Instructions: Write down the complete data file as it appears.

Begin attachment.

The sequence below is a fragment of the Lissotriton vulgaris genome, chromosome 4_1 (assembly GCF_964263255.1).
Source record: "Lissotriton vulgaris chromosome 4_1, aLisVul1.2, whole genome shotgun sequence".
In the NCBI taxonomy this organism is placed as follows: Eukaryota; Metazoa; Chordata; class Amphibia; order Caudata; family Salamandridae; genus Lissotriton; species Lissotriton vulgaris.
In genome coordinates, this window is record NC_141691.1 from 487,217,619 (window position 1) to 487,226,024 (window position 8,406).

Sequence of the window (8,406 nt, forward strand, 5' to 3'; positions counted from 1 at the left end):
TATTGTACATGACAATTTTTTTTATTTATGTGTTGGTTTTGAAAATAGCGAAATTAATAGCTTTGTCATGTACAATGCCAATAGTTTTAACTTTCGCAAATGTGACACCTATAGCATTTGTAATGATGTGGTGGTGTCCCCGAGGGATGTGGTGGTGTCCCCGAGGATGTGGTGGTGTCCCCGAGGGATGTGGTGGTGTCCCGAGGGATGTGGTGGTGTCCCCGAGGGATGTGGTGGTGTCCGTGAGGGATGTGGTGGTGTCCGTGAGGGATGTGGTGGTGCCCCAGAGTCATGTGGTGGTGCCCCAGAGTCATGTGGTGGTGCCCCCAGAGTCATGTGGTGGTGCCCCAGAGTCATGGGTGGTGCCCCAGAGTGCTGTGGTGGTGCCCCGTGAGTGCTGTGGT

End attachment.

The sequence below is a fragment of the Lissotriton vulgaris genome, chromosome 4_1 (assembly GCF_964263255.1).
Source record: "Lissotriton vulgaris chromosome 4_1, aLisVul1.2, whole genome shotgun sequence".
In the NCBI taxonomy this organism is placed as follows: Eukaryota; Metazoa; Chordata; class Amphibia; order Caudata; family Salamandridae; genus Lissotriton; species Lissotriton vulgaris.
In genome coordinates, this window is record NC_141691.1 from 487,217,619 (window position 1) to 487,226,024 (window position 8,406).

Sequence of the window (8,406 nt, forward strand, 5' to 3'; positions counted from 1 at the left end):
TATTGTACATGACAATTTTTTTTATTTATGTGTTGGTTTTGAAAATAGCGAAATTAATAGCTTTGTCATGTACAATGCCAATAGTTTTAACTTTCGCAAATGTGACACCTATAGCATTTGTAATGATGTGGTGGTGTCCCCGAGGGATGTGGTGGTGTCCCCGAGGATGTGGTGGTGTCCCCGAGGGATGTGGTGGTGTCCCGAGGGATGTGGTGGTGTCCCCGAGGGATGTGGTGGTGTCCGTGAGGGATGTGGTGGTGTCCGTGAGGGATGTGGTGGTGCCCCAGAGTCATGTGGTGGTGCCCCAGAGTCATGTGGTGGTGCCCCCAGAGTCATGTGGTGGTGCCCCAGAGTCATGGGTGGTGCCCCAGAGTGCTGTGGTGGTGCCCCGTGAGTGCTGTGGT